Double bill duffer #1: Life After, New End Theatre
The Glass Menagerie, Young Vic theatre

Double bill duffer #2: Dracula, Greenwich Playhouse

2183639Picture40 Somebody should tell the cast of Dracula that when performing in a venue with a capacity of 80 you don't need to project and exaggerate your performance as if you are in a venue with a capacity for 280 (with two notable exceptions in the cast that is but I'll come onto that).

Dracula is a big story to adapt into a play and putting it on, on a little stage presents problems particularly if, as I've already mentioned, the cast are performing as if in a space two or three times bigger. 

It is also easy to caricature and here lies another problem. Putting on a similar accent to the Count from Sesame Street and walking slowly around the stage in an overly purposeful manner does not a scary Dracula make, sorry Louis J Parker.

Then there was Laura Blackmore as Mina and Daisy Burns as Lucy. Bearing in mind the play is based on Bram Stoker's Victorian novel and the period has been preserved in this production, if you take the sexual awakening of these two Victorian women too far then you lose the element of innocence that explains the mens overt fear for their safety.

Blackmore's and Burn's stagey, vampish precociousness just made me long for Dracula to sink his teeth in. There was certainly no feeling of 'poor little Lucy' and neither was I convinced that Matthew Grace's turn as solicitor Jonathan Harker gave the character the charisma to turn the head of wealthy heiress Mina.

Checking Twitter at the interval, fellow theatre blogger Glen Pearce had commented that he'd ducked out at the interval, you can read his review here. Having sat through the second half, his was probably the wiser decision as he would have been spared the OTT and often incomprehensible performance of Alexander Pritchett as vampire-killer Van Helsing and Louise Ann Munro's screeching 'cor blimey gov'ner' nurse.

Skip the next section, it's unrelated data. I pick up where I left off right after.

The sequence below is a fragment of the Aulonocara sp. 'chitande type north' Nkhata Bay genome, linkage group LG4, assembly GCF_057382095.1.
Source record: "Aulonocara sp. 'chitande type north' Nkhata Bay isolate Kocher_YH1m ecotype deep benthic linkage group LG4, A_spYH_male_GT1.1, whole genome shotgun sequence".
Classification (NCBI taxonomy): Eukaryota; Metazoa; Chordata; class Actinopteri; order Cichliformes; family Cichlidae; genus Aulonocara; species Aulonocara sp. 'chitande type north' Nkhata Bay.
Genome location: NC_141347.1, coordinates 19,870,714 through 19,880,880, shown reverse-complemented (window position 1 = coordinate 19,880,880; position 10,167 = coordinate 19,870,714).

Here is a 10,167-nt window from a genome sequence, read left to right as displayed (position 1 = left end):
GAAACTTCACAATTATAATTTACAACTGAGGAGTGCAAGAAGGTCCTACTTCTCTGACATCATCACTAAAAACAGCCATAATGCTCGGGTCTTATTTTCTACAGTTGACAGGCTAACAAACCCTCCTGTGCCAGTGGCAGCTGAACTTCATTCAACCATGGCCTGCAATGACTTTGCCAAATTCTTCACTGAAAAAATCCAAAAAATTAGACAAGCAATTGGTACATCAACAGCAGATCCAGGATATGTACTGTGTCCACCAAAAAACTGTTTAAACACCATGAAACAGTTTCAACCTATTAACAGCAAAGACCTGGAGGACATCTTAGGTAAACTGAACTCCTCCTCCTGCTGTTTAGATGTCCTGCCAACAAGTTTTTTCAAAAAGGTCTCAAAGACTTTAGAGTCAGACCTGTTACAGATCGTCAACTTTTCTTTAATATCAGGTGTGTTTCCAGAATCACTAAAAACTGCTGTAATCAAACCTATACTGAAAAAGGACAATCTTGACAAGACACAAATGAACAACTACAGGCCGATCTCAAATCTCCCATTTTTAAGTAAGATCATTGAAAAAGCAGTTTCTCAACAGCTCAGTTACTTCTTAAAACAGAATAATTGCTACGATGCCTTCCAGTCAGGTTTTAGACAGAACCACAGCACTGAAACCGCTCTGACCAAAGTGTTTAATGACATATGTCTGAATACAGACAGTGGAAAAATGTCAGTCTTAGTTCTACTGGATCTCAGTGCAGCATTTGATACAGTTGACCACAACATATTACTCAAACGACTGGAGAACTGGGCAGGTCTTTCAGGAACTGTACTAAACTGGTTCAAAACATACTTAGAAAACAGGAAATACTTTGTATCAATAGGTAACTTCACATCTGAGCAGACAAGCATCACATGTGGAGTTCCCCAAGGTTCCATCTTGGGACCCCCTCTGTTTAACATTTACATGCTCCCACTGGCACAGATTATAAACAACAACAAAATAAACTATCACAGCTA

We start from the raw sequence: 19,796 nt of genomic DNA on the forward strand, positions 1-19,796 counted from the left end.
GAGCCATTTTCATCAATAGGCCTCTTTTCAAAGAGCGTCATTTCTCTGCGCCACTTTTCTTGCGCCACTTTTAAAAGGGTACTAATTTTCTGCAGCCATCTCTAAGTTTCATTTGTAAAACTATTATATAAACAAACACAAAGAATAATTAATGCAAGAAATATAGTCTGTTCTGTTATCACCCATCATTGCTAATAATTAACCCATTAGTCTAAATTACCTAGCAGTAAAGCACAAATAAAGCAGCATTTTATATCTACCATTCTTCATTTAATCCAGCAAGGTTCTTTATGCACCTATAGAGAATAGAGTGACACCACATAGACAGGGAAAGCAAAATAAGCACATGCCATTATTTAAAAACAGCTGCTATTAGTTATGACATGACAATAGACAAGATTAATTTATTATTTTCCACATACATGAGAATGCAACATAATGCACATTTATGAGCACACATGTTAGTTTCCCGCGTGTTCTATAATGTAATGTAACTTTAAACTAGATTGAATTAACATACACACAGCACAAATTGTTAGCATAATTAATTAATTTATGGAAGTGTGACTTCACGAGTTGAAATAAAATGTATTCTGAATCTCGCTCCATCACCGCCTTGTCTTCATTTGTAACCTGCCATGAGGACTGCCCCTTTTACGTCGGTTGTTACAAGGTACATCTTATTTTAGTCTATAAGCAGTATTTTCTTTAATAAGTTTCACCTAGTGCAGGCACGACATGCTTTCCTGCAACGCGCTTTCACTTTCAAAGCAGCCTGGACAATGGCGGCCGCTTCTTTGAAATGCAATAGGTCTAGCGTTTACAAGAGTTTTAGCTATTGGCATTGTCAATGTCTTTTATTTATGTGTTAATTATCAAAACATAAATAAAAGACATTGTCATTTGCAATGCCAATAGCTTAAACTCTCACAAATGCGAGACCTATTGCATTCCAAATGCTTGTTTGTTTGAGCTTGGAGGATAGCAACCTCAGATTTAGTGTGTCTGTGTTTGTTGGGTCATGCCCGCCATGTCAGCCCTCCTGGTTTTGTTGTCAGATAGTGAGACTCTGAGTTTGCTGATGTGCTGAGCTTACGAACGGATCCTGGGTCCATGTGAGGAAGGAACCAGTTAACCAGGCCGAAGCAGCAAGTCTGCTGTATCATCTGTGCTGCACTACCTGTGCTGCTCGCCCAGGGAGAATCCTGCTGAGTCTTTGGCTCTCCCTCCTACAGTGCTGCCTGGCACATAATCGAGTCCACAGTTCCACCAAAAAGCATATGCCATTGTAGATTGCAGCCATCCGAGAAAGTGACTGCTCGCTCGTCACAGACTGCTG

But as hinted earlier, there were some redeeming performances. Sophie Holland as maid Florrie put in a fine understated performance and Kieran Hennigan as the mental patient Renfield fighting the bewitchment of the Count was convincingly deranged.

I also thought using red petals during the bite sequences was an effective and symbolic alternative to fake blood. 

But ultimately what should be a chilling and thrilling story felt like a stodgy, over-acted stage-school production which at times bordered on the farcical. I couldn't help thinking that the decision to put on this play had something to do with capturing the appetite for all things vampire in the wake of the success of Twilight and True Blood however with a lot more subtlety in production and performances it might just have worked.

I'm with Glen in that I give it one star which is a shame.

A couple of reviews so far on which gives it an average rating of two out of five


Not sure I want there to be a connection with this even if I could find one.